Legendary cyclist Lance
Armstrong once described life
as “a series of false limits.”
“It’s my challenge to explore those limits,” he added. Then he went on to win seven consecutive Tour de France titles.
The poultry industry often reminds me of Armstrong because it, too, has a track record for “exploring limits” and achieving the unthinkable. Year after year, flock after flock, producers keep raising the bar for feed conversion, growth rate, egg production, survivability and uniformity. Numbers that once seemed unattainable are now taken for granted. It seems the more the poultry industry challenges itself, the more successful it becomes.
One recent example of the poultry industry’s resourcefulness can be seen in its ongoing battle with infectious bronchitis (IB). New and potentially costly variants such as QX are emerging all the time, challenging veterinarians and producers to find new means for control, often with existing tools.
Through what is known as
Protectotype — where some
strains of IB viruses are highly
effective at inducing cross
protection against other
serotypes — they’ve discovered
that using certain combinations
of vaccines can provide more protection than the IB strain
or strains found in any one
One veterinary practitioner in Austria reports seeing this first hand in the 80,000 breeders and millions of pullets under his care (page 26). “If you use the Ma5 vaccine, it covers the Massachusetts-serotype virus,” says Franz Sommer, DVM, DACPV.
“If you use the 4/91 vaccine, it covers the 4/91 type of virus. But if you use the two of them together in the same program, they cover a couple of different serotypes. Vaccine A plus vaccine B protects not only against A and B, but also against serotype strains C and D.”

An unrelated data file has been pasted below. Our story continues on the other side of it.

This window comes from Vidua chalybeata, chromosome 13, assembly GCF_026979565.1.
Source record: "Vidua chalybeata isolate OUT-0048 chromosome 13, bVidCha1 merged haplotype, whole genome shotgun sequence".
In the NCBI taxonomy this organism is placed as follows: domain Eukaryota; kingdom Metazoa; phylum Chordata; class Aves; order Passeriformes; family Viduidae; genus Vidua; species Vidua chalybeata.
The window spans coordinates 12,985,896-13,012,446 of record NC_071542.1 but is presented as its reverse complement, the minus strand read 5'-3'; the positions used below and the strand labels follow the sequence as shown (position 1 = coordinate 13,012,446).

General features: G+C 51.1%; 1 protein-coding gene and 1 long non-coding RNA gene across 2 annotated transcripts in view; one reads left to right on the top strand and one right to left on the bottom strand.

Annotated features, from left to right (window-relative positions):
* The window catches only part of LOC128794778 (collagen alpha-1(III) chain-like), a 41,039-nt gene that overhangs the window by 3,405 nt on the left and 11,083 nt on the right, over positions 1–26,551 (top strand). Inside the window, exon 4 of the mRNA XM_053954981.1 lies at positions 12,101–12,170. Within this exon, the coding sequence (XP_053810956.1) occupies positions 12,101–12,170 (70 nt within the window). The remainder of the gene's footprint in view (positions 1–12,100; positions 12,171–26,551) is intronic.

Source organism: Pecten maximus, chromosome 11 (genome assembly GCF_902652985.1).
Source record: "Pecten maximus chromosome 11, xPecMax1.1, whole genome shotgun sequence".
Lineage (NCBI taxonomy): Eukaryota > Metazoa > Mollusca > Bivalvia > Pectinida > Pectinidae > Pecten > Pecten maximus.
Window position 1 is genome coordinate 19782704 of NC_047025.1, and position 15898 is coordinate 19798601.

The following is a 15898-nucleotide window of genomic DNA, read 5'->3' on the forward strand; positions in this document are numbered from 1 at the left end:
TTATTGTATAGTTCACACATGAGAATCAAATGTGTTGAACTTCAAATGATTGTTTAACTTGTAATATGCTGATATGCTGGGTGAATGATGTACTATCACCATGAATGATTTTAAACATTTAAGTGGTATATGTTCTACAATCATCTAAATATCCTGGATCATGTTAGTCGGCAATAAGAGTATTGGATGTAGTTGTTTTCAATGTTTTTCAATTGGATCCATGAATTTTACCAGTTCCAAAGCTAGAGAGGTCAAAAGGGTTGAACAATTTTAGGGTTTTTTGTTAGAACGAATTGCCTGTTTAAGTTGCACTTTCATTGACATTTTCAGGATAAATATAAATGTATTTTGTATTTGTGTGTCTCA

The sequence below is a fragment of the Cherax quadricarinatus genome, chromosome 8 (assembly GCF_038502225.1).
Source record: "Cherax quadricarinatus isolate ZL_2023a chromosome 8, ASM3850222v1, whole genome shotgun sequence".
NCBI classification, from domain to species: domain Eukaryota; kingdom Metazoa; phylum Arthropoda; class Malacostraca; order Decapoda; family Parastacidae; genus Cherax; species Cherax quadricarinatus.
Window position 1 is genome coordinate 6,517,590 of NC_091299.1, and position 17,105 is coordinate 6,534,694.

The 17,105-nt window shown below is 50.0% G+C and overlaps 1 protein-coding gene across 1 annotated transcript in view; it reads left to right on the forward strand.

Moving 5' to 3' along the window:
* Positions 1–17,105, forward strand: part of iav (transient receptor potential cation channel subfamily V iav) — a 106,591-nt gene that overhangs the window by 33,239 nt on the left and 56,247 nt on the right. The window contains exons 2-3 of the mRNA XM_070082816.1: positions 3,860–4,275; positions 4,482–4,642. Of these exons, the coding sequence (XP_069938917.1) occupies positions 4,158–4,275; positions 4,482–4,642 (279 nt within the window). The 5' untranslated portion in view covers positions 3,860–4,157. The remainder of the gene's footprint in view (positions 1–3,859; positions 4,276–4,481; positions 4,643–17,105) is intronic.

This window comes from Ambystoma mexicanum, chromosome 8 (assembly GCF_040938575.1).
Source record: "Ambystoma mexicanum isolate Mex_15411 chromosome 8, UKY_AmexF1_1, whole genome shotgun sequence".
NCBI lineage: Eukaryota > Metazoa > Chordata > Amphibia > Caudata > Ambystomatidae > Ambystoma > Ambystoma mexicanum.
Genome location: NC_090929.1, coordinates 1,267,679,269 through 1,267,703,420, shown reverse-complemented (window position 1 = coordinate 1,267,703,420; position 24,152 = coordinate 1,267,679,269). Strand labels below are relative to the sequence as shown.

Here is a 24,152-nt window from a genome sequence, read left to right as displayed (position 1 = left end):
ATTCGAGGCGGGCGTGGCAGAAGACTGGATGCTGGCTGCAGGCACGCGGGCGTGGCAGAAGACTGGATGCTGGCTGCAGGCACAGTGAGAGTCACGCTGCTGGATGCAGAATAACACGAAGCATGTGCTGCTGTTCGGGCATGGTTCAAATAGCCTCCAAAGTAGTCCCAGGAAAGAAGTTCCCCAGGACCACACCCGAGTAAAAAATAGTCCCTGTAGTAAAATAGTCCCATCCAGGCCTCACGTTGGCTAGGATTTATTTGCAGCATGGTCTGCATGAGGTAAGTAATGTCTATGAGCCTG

When it comes to managing IB, there also seems to be no limit to raising the bar for protection. For example, Paul McMullin, MRCVS — a consulting veterinarian for Hy-Line in the UK — notes that protection induced by live vaccines used in rearing should last to 20 to 23 weeks of age. “The problem…is that by 20 to 23 weeks, flocks are coming into lay, “ he says. “That is a period of high physiological stress, so it's a very bad time for birds and they’re very susceptible to new infections.”
For that reason, after giving the inactivated combination IB vaccine at transfer, he now recommends re-vaccinating with a live IB vaccine after 7 days — or whenever the flock has settled into its new accommodation.
Success by innovation
Scientists are also helping to
develop new ideas for IB control.
At the XVII World Veterinary
Poultry Association Congress in
Mexico, more than 400 poultry
veterinarians packed a meeting
room for a symposium about
Protectotype, where specialists
from five countries shared their
experiences exploring new
programs for managing the
These innovations are being used successfully by large poultry operations. As Richard Beevis, UK breeder farms manager at Hy-Line, says, “The QX variant is becoming more prevalent in the UK, yet we haven’t changed our vaccination program for 12 months. I think that says something about the vaccine products we’re using and when we’re using them”
Once again, it’s all about exploring new limits. We are pleased to report on the industry’s latest feats in this issue of PRP.
Frédéric David, DVM
Global Marketing Director
Global Poultry Business Unit